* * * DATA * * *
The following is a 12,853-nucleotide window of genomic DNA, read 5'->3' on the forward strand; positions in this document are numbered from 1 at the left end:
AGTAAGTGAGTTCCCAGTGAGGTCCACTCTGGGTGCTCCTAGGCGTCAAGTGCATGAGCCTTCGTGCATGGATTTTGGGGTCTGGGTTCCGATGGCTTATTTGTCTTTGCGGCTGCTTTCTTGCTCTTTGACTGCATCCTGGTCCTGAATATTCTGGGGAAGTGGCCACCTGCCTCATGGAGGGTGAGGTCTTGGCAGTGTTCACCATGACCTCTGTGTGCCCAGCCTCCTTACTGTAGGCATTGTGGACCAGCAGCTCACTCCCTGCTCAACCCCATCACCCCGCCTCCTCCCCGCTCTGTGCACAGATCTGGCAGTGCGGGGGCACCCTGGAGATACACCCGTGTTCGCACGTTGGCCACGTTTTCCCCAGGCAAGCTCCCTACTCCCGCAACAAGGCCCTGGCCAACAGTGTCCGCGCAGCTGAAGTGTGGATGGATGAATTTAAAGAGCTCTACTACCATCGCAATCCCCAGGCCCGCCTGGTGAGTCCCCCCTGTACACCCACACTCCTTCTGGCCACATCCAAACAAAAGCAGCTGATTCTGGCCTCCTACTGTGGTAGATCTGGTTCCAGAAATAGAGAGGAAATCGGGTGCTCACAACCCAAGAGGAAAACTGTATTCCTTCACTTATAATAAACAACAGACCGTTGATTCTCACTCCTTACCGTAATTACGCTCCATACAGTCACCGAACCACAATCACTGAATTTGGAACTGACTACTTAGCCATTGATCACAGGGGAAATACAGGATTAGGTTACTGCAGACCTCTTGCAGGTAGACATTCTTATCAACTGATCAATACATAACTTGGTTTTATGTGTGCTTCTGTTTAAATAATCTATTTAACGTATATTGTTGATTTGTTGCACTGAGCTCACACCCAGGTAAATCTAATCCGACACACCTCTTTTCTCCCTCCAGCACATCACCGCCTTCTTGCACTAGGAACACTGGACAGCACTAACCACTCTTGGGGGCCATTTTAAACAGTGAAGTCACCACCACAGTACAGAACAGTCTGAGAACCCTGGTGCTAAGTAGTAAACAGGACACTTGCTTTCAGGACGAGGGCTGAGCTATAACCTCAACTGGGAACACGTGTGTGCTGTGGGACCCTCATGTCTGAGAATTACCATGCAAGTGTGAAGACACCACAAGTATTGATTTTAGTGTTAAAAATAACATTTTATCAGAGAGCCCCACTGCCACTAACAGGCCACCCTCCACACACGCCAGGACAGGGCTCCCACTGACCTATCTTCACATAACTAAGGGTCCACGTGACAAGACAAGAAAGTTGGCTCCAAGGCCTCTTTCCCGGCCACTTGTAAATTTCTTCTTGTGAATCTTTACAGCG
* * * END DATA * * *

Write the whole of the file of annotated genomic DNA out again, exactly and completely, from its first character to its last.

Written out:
The following is a 12,853-nucleotide window of genomic DNA, read 5'->3' on the forward strand; positions in this document are numbered from 1 at the left end:
AGTAAGTGAGTTCCCAGTGAGGTCCACTCTGGGTGCTCCTAGGCGTCAAGTGCATGAGCCTTCGTGCATGGATTTTGGGGTCTGGGTTCCGATGGCTTATTTGTCTTTGCGGCTGCTTTCTTGCTCTTTGACTGCATCCTGGTCCTGAATATTCTGGGGAAGTGGCCACCTGCCTCATGGAGGGTGAGGTCTTGGCAGTGTTCACCATGACCTCTGTGTGCCCAGCCTCCTTACTGTAGGCATTGTGGACCAGCAGCTCACTCCCTGCTCAACCCCATCACCCCGCCTCCTCCCCGCTCTGTGCACAGATCTGGCAGTGCGGGGGCACCCTGGAGATACACCCGTGTTCGCACGTTGGCCACGTTTTCCCCAGGCAAGCTCCCTACTCCCGCAACAAGGCCCTGGCCAACAGTGTCCGCGCAGCTGAAGTGTGGATGGATGAATTTAAAGAGCTCTACTACCATCGCAATCCCCAGGCCCGCCTGGTGAGTCCCCCCTGTACACCCACACTCCTTCTGGCCACATCCAAACAAAAGCAGCTGATTCTGGCCTCCTACTGTGGTAGATCTGGTTCCAGAAATAGAGAGGAAATCGGGTGCTCACAACCCAAGAGGAAAACTGTATTCCTTCACTTATAATAAACAACAGACCGTTGATTCTCACTCCTTACCGTAATTACGCTCCATACAGTCACCGAACCACAATCACTGAATTTGGAACTGACTACTTAGCCATTGATCACAGGGGAAATACAGGATTAGGTTACTGCAGACCTCTTGCAGGTAGACATTCTTATCAACTGATCAATACATAACTTGGTTTTATGTGTGCTTCTGTTTAAATAATCTATTTAACGTATATTGTTGATTTGTTGCACTGAGCTCACACCCAGGTAAATCTAATCCGACACACCTCTTTTCTCCCTCCAGCACATCACCGCCTTCTTGCACTAGGAACACTGGACAGCACTAACCACTCTTGGGGGCCATTTTAAACAGTGAAGTCACCACCACAGTACAGAACAGTCTGAGAACCCTGGTGCTAAGTAGTAAACAGGACACTTGCTTTCAGGACGAGGGCTGAGCTATAACCTCAACTGGGAACACGTGTGTGCTGTGGGACCCTCATGTCTGAGAATTACCATGCAAGTGTGAAGACACCACAAGTATTGATTTTAGTGTTAAAAATAACATTTTATCAGAGAGCCCCACTGCCACTAACAGGCCACCCTCCACACACGCCAGGACAGGGCTCCCACTGACCTATCTTCACATAACTAAGGGTCCACGTGACAAGACAAGAAAGTTGGCTCCAAGGCCTCTTTCCCGGCCACTTGTAAATTTCTTCTTGTGAATCTTTACAGCG